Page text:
The Chola Empire was one of the longest-ruling dynasties in the history of southern India. With territory once spread over much of South Asia, the Chola territories stretched from Southern Burma to the Indian peninsula and Sri Lanka. The empire emerged under its reign dominance most notably being extended over almost all of Sri Lanka,coastlines in Andhra Pradesh, Lakshadweep, Kerala, Kalinga, Orissa and islands in the Philippines and Indonesia between 1022 and 1070 AD. Rajaraja Chola conquered all of peninsular south India and parts of Sri Lanka.Rajendra Chola’s navies went even further, occupying coasts from Burma (now Myanmar) to Vietnam, the Andaman and Nicobar Islands, Lakshadweep, Sumatra, Java, Malaya in South East Asia and Pegu islands. He defeated Mahipala, the king of Bengal, and to commemorate his victory. he built a new capital called Gangaikonda Cholapuram.
Earthquakes were common during the various stages of history with each period having its own disasters caused by nature such as floods & drought leading to wars. The life of people was very much dependent on the advent of monsoon rains that brought needed fertility to their land for farming. The history of South Asia is intertwined with the history of a larger Indian subcontinent which includes Nepal, parts of Afghanistan and Pakistan, sometimes also extending up to Burma (Myanmar) and Bangladesh; Sri Lanka lies off the subcontinent’s southeast Asia.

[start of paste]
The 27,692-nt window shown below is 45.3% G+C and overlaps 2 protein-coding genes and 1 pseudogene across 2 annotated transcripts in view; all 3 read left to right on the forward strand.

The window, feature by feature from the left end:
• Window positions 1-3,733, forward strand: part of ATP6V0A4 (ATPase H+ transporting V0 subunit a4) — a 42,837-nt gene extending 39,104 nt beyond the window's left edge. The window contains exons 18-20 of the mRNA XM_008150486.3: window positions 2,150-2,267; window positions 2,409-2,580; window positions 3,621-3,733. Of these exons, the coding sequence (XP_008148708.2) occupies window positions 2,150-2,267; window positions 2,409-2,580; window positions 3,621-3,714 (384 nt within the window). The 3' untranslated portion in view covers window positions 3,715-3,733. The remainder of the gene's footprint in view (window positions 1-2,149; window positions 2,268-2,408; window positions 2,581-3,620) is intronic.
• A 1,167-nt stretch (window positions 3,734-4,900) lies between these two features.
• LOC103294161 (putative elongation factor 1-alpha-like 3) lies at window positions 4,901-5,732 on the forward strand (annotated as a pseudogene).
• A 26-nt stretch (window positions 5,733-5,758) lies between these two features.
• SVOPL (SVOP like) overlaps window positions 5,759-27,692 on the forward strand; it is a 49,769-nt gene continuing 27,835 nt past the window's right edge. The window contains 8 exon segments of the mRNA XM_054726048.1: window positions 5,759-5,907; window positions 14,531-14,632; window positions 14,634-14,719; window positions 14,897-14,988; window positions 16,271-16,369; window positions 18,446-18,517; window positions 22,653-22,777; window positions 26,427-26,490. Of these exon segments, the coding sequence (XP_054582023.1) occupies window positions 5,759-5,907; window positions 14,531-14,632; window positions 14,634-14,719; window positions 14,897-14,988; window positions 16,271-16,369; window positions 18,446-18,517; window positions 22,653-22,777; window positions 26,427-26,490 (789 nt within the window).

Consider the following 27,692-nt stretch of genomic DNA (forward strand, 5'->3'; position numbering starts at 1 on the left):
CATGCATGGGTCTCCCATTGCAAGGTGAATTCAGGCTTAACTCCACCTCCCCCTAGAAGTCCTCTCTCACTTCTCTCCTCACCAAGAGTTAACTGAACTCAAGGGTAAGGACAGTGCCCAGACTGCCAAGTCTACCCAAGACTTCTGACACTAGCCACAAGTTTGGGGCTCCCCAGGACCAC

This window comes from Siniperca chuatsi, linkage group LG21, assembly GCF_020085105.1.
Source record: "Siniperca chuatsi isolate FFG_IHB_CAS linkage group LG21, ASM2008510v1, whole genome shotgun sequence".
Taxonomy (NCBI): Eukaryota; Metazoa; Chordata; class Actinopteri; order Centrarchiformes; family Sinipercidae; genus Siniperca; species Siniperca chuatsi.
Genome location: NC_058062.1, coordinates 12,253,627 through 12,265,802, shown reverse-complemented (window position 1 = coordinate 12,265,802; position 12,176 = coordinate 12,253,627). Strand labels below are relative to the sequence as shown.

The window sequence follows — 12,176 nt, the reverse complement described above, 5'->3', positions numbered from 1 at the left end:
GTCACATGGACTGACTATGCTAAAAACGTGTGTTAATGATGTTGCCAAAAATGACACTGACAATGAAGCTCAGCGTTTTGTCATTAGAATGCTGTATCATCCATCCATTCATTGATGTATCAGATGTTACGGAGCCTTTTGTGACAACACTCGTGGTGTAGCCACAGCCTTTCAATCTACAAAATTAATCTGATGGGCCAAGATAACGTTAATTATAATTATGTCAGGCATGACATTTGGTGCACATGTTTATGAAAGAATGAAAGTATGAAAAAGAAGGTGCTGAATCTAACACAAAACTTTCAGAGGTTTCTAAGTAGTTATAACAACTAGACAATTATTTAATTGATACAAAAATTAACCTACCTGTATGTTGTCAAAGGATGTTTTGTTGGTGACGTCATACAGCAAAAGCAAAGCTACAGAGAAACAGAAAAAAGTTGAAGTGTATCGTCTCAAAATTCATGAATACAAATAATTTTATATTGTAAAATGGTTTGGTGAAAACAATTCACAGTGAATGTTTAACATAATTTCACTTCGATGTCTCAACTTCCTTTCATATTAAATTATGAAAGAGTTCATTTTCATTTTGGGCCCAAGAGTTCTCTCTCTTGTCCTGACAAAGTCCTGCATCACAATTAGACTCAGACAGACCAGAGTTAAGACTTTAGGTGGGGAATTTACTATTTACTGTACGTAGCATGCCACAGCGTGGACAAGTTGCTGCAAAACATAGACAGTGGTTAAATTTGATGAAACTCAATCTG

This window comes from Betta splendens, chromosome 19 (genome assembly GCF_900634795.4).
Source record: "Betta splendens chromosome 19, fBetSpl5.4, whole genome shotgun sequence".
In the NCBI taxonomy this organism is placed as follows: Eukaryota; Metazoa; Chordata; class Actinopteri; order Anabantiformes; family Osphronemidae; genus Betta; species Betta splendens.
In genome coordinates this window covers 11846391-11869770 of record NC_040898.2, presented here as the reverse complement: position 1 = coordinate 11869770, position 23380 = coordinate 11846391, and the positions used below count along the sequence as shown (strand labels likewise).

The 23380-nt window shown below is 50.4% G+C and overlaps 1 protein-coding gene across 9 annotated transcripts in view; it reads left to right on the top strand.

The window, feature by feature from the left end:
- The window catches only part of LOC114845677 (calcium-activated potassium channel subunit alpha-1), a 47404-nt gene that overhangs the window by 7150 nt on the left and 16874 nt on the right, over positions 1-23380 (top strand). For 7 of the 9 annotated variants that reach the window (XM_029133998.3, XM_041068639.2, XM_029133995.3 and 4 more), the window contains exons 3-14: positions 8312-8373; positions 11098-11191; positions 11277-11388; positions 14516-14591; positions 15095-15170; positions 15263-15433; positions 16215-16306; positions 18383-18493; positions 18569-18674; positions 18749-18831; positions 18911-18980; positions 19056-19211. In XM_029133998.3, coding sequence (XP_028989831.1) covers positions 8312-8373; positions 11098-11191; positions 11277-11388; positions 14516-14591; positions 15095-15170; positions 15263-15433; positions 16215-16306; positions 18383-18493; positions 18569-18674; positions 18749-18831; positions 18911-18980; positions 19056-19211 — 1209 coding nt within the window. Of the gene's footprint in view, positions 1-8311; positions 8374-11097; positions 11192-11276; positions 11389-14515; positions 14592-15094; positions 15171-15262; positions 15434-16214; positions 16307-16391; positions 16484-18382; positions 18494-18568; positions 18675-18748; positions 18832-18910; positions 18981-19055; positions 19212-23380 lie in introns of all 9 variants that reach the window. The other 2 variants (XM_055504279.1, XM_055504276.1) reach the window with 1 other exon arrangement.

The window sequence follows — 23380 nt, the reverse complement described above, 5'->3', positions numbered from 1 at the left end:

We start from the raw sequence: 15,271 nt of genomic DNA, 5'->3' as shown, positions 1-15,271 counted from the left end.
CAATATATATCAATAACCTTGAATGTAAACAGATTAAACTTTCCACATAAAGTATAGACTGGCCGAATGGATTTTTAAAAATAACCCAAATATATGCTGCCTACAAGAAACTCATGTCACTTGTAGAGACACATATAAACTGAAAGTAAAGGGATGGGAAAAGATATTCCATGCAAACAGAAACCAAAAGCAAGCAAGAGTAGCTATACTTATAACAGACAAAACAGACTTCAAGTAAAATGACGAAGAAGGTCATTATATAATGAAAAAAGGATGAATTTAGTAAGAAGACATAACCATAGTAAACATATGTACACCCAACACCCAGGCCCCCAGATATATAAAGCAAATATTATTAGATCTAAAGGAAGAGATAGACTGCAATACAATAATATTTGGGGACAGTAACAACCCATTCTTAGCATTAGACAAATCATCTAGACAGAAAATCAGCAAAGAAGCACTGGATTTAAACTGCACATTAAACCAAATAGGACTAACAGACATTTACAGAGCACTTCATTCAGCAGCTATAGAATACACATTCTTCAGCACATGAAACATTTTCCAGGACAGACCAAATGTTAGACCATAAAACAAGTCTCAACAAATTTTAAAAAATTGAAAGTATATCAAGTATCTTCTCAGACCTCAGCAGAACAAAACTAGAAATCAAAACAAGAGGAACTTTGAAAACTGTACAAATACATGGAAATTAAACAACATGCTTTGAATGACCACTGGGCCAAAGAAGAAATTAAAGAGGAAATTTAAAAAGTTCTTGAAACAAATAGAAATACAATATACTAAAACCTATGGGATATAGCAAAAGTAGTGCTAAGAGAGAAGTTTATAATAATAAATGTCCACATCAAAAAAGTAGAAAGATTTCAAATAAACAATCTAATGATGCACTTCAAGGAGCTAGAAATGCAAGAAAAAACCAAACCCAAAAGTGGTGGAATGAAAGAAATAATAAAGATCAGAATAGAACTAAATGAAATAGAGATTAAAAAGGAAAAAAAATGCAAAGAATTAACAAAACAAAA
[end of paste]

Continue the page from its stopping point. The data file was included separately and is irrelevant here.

- Aksumite Empire (North-South Yemen): 50 BC – 525 AD
- Arrival & Early Periods: 1st century BC – 2nd century AD
Aksumite Empire (North-South Yemen): 50 BC – 525 AD
The Aksumite Empire was situated in northern Ethiopia just south west of Egypt. It existed during two periods from the first until the third century.The empire became a major player in the commerce between India and Europe through trading spices, gold, cloth and more.
Maurya (Brhadratha Dynasty) (North-Central & Eastern South Asia): 321 BC – 185 BC
The Maurya Empire was based in Magadha that stretched over nearly all of South Asia from modern day Afghanistan to Bangladesh and then spread into Central Asia to include parts of Persia during the reign of Chandragupta Maurya. It ruled over almost all of South Asia until 185 BC when it was overthrown under leadership of Ashoka by emperor Kalinga.
Shunga Dynasty: 185 BC – 75 BC
During this period, the Mauryan Empire was overthrown by the Sunga Dynasty in 185 BC.
Kushan Dynasty (North-Central & Eastern South Asia): 30 – 375 AD
The Kushans were one of five branches of Kshatriya Varna in northern India and Pakistan that established an empire stretching into Central Asia. They “promoted Buddhism” during their rule over South Asia.The Kushans’ territories included modern Kyrgyzstan in addition to more northernly areas of Tajikistan, Uzbekistan, Kazakhstan.
Shaka (Candelavese) Dynasty: 269 AD – 550 AD
The Shaka or Candelavese kingdom emerged in southern parts of South Asia in the 1st century AD and lasted until 550 AD.
Harsha (Pushpabhuti Dynasty) (North-Central & Eastern South Asia): 606 – 647 AD